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Tools of the Trade (and farewell to a legend)

Mar 7, 2012

I watched the Oscars last weekend and, as always, I was so touched by the "In Memoriam" segment. I must admit I keep myself pretty informed about the whos and whats of pop culture, but I'm always shocked during the memoriam presentation about one or two of the people we've lost.

I was reading the new issue of PieceWork and I experienced the same feeling. Editor Jeane Hutchins wrote in her "Notions" column about the passing of Erica Wilson.

     
Dog sewing bird, from the collection of the Monmouth Museum, Lincroft, New Jersey. (Photograph copyright the Monmouth Museum, Lincroft, New Jersey)



 

Erica Wilson's Embroidery Book (1973) was always front and center on the bookshelf at our house. My mom calls it her Bible, and when she moved and lost it somehow, the search was on.

I got her a couple of embroidery dictionaries that she was very thankful for, but I could tell they weren't appropriate replacement of the Embroidery Book, as if it could be replaced. Then one day I got a voicemail message that simply said, "I found one!" I wasn't sure what Mom was talking about, but when I called her back her enthusiasm made perfect sense.

The Embroidery Book graces my mom's bookshelf again, and all is right in the crafting world.

I want one!

PieceWork always entertains and inspires me, but I really had a great time with the March.April 2012 issue.

It features several articles about tools of the needlework trade, one of which I'd never seen before. It's called a "sewing bird" and Erin Gilday's article about the Victorian sewing tools intrigued me. They clamped to the edge of a table and they have clips to hold fabric taut. These tools weren't limited to bird shapes, either; see the dog sewing bird at left. I have a dog collection that's full of fun items (my favorite is a spaniel-shaped whiskey bottle) and this would fit in perfectly!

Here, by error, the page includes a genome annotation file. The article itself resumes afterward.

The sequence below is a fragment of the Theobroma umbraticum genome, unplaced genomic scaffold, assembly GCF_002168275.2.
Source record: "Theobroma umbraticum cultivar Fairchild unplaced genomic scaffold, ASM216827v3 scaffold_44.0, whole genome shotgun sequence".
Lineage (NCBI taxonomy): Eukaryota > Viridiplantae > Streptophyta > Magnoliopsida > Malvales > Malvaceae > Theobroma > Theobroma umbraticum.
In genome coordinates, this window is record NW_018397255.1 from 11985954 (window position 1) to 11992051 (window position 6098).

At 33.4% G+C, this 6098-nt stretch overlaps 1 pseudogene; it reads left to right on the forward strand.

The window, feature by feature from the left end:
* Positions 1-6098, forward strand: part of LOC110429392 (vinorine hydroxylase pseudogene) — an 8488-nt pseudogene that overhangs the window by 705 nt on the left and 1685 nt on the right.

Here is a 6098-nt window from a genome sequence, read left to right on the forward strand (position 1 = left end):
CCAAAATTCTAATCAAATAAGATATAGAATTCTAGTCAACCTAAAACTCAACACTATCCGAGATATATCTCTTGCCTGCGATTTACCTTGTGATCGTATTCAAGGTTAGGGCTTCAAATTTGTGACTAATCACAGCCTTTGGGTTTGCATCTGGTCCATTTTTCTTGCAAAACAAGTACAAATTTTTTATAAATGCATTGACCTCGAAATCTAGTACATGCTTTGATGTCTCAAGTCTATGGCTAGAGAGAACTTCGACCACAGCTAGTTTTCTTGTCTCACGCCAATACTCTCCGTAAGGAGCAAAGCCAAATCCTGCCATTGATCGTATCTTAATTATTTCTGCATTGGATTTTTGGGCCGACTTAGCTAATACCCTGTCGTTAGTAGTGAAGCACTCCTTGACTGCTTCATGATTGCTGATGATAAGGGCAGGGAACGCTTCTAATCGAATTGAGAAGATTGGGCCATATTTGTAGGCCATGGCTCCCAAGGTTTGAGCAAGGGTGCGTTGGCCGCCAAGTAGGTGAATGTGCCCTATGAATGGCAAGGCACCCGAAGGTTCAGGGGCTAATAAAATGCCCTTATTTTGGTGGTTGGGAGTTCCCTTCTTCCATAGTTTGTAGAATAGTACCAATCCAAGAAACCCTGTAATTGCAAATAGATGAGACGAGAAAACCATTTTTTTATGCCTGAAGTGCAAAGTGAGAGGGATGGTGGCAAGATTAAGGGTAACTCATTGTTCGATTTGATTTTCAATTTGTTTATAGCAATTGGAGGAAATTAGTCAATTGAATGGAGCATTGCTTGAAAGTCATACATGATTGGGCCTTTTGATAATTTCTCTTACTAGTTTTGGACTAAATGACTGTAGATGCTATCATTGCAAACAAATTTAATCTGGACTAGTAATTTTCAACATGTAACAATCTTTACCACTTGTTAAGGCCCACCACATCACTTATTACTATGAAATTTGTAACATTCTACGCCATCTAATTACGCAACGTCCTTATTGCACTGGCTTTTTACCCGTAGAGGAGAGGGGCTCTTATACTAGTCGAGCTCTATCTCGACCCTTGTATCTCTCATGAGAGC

Some more tools that really caught my eye were sent in by PieceWork readers.

First off is the Forget-Me-Not Knitter's Computer. Its functions include a 1-inch opening for checking gauge as well as counters for different knitting operations, including repeats, increases, decreases, and rows. There's also a ruler across the top. Why did they stop making this? I challenge Clover or Susan Bates (or anyone, really) to resurrect it!

Forget-Me-Not Knitter's Computer, from the collection of Willa Pettygrove. (Photograph courtesy of Willa Pettygrove.)
And then there's a clear holder for Boye double-pointed needles, which assures the customer that they are "non-inflammable." I wonder what happened to make that disclaimer necessary. (And I hope no one was hurt!)
Boye needle case, from the collection of Willa Pettygrove. (Photograph courtesy of Willa Pettygrove.)

  
The Bickford Family Knitting Machine, from the collection of Karen Hooton. (Courtesy of Karen Hooten)
And finally, the Bickford Family Knitting Machine, at left. These amazing sock knitting machines, some dating back to the 1800s, are still in use today. My friend Nancy just got one and I'm jealous . . . I mean happy for her!

Rumor has it this little machine can crank out a sock in a half-hour. Can you imagine? I'll bet there's a bit of a learning curve, but it sounds like it's worth it for perhaps the best sock yarn stash-buster ever!

Those are just a few of the tools celebrated in this issue of PieceWork. Subscribe today so you don't miss anymore of the fascinating features to come! (And when you subscribe, you'll get a free lace knitting eBook!)

Cheers,

P.S. Do you have any "tool stories" to share? Please do so in the comments below.

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Comments

karpap wrote
on Mar 23, 2012 8:38 PM

The Bickford Knitting Machine is fascinating.  Do you know if it came with an instruction book and does Nancy have a copy?  Does it make the heel and toe shapes?  I'd be interested to learn more about these.  

Patsy A. Goodman

on Mar 17, 2012 4:45 PM

I inherited a very old sewing kit that had been in the family for years. In it was the smallest hairpin lace loom I have ever seen. It's U-shaped, metal, with a little metal bar that comes off the other end. It's only a bit more than one inch wide and someone had worked about 3 invhes of lace on it using crochet thread.